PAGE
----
You Sail Your Boat Alone???????? - Page 5 - SailNet Community
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post #41 of 71 Old 08-27-2009 Thread Starter
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Hey ladies!
Don't forget how we always get unsolicited; "hey, you dock the boat all by yourself??? You did a great job... guess your hubby trained you well! or variations of the same.

Denise, Bristol PA, Oday 30. On Tidal Delaware River, Anchor Yacht Club.
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post #42 of 71 Old 08-27-2009
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Quote:
Originally Posted by sarafinadh View Post
heh. Iffen you haven't dumped her yer not even half tryin...
Is that like "If you haven't been aground, you haven't been around"? :-)
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post #43 of 71 Old 09-22-2009
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As one of the few female members of the Great Lakes Singlehanded Society, and after completing a singlehanded challenge on four of the five Great Lakes (Ontario 2010) I have now earned the respect of the men I sail with. I can still remember the time I took my 36-footer out for a sunset sail for the first time by myself. I finally realized I was often singlehanding with guests so why not do it by myself. Now I don't hesitate to cast off the dock lines and head off on a singlehanded passage of 120 miles. I always clip in when by myself, and I have a personal Spot tracker which functions like a personal EPIRB. My best upgrade to the boat for singlehanding: a Raymarine 6000+ below deck pilot with remote for my C&C 33. It handled 6-foot following seas with 30 knots apparent without a complaint.
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post #44 of 71 Old 09-22-2009
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I hope you all have properly rigged jacklines and wear an inflatable lifevest. We lost a sailor in Long Island Sound this summer who was probably going up to raise his sail, and nobody went over to investigate the motoring boat going in circle until hours later when he was probably gone. A google search on rigging jacklines will bring up lots of good material.

On a lighter note, you should see how people look at you when you singlehandedly raise the sails at the dock and shove off.
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post #45 of 71 Old 11-29-2009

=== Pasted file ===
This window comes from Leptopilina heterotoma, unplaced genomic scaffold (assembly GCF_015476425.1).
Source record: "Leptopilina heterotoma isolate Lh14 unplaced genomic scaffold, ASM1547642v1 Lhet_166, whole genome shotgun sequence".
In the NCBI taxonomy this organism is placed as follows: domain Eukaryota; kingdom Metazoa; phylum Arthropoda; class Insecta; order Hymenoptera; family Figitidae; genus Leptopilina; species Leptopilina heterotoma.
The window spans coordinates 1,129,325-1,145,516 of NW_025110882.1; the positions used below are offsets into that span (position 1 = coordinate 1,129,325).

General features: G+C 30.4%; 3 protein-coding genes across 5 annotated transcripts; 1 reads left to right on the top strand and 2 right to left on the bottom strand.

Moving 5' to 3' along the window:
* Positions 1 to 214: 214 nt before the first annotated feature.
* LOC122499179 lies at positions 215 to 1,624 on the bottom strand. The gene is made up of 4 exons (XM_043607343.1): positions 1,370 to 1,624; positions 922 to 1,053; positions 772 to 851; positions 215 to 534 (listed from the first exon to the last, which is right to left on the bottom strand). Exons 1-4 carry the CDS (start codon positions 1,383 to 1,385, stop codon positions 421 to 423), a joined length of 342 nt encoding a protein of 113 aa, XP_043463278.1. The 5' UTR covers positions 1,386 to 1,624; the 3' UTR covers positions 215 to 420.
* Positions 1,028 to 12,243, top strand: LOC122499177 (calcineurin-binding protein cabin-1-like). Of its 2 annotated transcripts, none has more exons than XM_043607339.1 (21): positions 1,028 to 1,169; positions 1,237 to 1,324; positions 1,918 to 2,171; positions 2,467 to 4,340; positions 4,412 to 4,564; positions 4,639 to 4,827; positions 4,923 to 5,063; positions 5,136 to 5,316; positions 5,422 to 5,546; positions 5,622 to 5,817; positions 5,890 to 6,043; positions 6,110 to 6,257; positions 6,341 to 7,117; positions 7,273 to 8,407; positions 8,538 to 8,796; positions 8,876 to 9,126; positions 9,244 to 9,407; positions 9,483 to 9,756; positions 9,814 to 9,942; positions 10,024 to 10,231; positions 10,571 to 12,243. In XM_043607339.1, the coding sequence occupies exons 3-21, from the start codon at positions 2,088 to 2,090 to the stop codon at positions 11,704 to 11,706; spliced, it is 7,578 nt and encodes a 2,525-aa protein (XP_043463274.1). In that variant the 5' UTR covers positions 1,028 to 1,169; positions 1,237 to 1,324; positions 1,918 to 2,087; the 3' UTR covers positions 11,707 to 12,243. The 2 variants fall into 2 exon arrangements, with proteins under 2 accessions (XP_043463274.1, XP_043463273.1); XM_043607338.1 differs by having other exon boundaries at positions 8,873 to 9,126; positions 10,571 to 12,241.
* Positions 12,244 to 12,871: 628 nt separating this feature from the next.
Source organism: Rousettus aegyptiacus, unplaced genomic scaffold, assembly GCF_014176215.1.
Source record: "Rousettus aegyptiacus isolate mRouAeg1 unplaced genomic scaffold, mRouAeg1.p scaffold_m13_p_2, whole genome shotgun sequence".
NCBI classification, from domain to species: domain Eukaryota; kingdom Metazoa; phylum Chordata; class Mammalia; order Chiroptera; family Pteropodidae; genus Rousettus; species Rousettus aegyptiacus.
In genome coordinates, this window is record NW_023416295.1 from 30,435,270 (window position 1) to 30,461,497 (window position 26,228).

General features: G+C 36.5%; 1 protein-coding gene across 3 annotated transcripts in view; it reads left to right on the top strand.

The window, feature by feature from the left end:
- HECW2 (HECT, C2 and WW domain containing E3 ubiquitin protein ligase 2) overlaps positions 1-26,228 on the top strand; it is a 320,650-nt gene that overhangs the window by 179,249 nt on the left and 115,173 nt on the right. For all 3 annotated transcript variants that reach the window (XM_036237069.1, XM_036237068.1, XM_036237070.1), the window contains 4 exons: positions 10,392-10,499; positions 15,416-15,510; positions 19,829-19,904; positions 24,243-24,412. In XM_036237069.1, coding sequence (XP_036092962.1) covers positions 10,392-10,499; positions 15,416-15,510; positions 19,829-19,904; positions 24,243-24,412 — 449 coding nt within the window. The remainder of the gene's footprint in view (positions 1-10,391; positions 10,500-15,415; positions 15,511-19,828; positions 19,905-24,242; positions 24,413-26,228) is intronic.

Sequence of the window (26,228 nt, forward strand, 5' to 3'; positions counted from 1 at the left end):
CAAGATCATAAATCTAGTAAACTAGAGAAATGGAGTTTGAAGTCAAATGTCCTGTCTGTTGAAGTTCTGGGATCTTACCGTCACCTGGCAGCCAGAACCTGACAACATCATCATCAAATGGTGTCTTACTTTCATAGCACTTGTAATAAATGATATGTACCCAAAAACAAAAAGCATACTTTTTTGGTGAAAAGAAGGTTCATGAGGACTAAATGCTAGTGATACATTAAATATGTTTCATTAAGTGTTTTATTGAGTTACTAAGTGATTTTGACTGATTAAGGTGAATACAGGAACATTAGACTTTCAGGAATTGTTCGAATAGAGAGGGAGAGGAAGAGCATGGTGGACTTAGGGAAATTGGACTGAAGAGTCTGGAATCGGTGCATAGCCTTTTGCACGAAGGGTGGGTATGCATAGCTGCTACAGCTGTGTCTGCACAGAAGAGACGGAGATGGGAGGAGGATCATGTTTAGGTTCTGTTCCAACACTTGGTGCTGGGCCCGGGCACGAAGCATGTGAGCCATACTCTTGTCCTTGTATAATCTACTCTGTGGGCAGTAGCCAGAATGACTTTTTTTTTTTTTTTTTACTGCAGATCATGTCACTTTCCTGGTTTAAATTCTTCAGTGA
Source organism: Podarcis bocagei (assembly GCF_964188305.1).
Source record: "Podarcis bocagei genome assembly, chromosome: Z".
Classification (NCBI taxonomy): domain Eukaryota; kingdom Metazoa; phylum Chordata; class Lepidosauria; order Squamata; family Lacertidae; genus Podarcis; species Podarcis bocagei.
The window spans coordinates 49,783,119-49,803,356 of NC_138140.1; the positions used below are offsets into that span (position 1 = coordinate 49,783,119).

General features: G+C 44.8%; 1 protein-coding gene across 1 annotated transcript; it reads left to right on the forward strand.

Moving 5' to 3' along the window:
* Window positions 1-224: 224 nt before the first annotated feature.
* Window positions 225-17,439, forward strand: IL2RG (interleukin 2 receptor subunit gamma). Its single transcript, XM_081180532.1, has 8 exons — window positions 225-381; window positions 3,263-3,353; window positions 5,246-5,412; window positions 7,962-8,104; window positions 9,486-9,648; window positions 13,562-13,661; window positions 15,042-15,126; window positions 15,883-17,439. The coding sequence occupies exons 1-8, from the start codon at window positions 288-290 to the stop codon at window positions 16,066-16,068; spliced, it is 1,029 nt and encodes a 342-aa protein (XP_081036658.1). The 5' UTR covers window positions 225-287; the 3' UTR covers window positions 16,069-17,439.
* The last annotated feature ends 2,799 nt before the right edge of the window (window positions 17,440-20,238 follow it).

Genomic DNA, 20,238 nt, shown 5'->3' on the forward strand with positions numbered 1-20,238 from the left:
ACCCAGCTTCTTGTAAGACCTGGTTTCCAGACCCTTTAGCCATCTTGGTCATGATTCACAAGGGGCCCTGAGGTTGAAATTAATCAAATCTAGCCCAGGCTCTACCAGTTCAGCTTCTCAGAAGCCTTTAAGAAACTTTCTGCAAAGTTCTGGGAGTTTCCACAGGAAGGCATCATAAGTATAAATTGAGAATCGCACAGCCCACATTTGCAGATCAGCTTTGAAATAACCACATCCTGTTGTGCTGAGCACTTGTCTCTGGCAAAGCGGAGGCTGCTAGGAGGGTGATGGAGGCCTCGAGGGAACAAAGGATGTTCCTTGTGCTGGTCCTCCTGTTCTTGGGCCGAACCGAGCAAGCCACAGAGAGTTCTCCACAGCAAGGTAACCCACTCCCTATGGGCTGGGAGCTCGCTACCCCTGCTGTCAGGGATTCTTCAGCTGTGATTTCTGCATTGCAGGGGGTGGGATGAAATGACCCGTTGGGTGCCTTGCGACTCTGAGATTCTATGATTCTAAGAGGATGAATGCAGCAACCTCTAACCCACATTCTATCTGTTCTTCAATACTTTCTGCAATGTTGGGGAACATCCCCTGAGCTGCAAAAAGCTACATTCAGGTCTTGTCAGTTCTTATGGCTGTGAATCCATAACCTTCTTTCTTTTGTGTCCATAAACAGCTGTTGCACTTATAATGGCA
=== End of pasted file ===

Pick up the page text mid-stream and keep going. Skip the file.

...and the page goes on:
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Sailing a lone is great way to refine skill as a sailor. It also give us a chance to unwind from the day at work or a moment to ourselves. But in regards to safety is really wise to sail alone?
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post #46 of 71 Old 11-29-2009
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why all the ????????? Denise

Cheers,
Shawn

S/V Windgeist
1982 Tartan 37C

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post #47 of 71 Old 11-29-2009
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Alone at sea without a whistle.

I sailed alone for years out here in Hawaii on my Rozinate 28' and
loved the solitude. One must of course take special precautions
but I can't see any reason to suppose gender differences. But I suppose
it might be like a woman going to a bar alone... every looser in there
(Boat in the next slip.... sailing nearby etc) ...thinks this is 'his' big chance.

Also, thanks for the tank source lead. 'Moeller Marine' doesn't have a
rep out here in Hawaii but I will chase down a supplier in California.
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post #48 of 71 Old 12-03-2009
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nice thread...

Thanks for all the commentary, it's encouraging (like I need it!). Being able to sail solo is one of the things that draws me to sailing. It's not too unusual for fishermen in my area to venture out alone, some do it commercially. I don't think I'd be an oddity here as a female in Alaska single handing. If anything I'll get eye rolls for not having a fishing/working boat.
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post #49 of 71 Old 12-03-2009
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Quote:
Originally Posted by winchmaster View Post
Sailing a lone is great way to refine skill as a sailor. It also give us a chance to unwind from the day at work or a moment to ourselves. But in regards to safety is really wise to sail alone?
Comments like this drive me batty.

No matter how many precautions you take (personal EPIRB, sailing plan, jacklines, etc), the answer is "no" it's not wise. It would always be safer with another human in the boat. It would also be safer and more prudent to just stay in your living room on the sofa and not ever sail. Or ride a motorcycle, or go skiing, or.....

It's simply a matter of risk management vs. how much you want to live your life: If you want to live, really live, then you go out and sail alone but you mitigate the risks as much as possible with equipment and training until the reward vs. risk equation reaches a level that you can tolerate.

We are such a risk-averse, wrap-me-in-bubblepaper society today that it just makes me cringe.
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post #50 of 71 Old 12-03-2009 Thread Starter
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eh... getting out there alone even if just to motor is a great way to decompress. power boaters get out there alone.. and they only have one source of power. Sailors have 3 or more.. the motor, the main sail, and or the jib. even more if it's a ketch!

Denise, Bristol PA, Oday 30. On Tidal Delaware River, Anchor Yacht Club.
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